SAN FRANCISCO February 8, 2002 - California winegrowers harvested 3.0 million tons of winegrape varieties in 2001, according to preliminary figures issued today by the state's Department of Food and Agriculture. This is down nine percent from 2000's record 3.3 million tons of winegrapes, but is still the second largest crush for wine varieties in California. The farm gate value of the wine tonnage was nearly $1.8 billion, with an average statewide price of $591.06 per ton, up from $570.80 per ton in 2000.
Red wine varieties came in one percent lower to 1.7 million tons, while white wine grapes accounted for 1.3 million tons, down eight percent. Chardonnay was the top wine variety crushed, with 19 percent of the wine tons, followed by Cabernet Sauvignon, 13 percent; French Colombard, 12 percent; Zinfandel, 11 percent; and Merlot, 9 percent.
Although nearly 30,000 new bearing wine acres came into production in 2001, the crush was still less than the previous year's total tonnage. A rare spring frost and summer heat spikes reduced yields in many vineyards across California's wine regions. This allowed the remaining fruit to develop concentrated flavors and colors, with wine quality expected to be very high, according to a panel of vintners speaking at Wine Institute's harvest press conference last fall.
"Wine inventories are abundant right now. The industry needed a low-yield, high-quality vintage and that's what Mother Nature provided," commented Bill Turrentine of Turrentine Wine Brokerage. Turrentine explained that it is a "quality-driven market," with consumers continuing to trade up. "Wineries have the opportunity to enhance the quality of what they are doing."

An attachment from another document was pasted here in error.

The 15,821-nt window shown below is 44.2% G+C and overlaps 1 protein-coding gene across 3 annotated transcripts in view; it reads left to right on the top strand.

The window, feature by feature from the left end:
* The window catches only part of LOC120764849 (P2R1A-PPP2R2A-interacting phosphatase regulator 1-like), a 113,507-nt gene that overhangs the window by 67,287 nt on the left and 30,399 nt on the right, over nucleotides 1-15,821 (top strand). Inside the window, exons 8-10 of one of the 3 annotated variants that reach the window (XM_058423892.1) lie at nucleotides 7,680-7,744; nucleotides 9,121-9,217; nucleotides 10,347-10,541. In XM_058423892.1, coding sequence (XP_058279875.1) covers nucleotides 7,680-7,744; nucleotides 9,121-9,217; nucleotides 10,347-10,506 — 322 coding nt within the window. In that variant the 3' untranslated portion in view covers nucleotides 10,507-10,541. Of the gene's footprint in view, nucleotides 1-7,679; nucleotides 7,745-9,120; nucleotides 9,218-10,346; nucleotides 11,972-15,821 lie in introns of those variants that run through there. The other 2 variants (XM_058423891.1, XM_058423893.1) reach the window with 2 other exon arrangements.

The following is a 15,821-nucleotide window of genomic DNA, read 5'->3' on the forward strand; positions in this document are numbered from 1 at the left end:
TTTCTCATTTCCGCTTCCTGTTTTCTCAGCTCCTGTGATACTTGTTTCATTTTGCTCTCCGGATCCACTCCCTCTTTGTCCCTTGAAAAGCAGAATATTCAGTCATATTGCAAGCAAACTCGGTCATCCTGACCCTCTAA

"The real surprise is the overall strength of average statewide pricing," stated Barry Bedwell of Joseph W. Ciatti and Co. "More higher-value varieties, particularly for red wines, are being crushed, keeping the industry in a healthy state. California is making better and better wines that consumers like. There is no change in the long-term optimism for the industry."
Winegrapes (not including raisin and table varieties) are the third leading agricultural crop in revenues to farmers in California, a state where more than 350 crops are grown. California produces 92 percent of U.S. wine. If it were a nation, the state would be the fourth leading wine-producing country in the world. California wine has an economic impact of $33 billion on the state, counting revenues to the wine industry and allied industries, direct, indirect, and induced economic benefits. It provides 145,000 full-time equivalent jobs throughout California.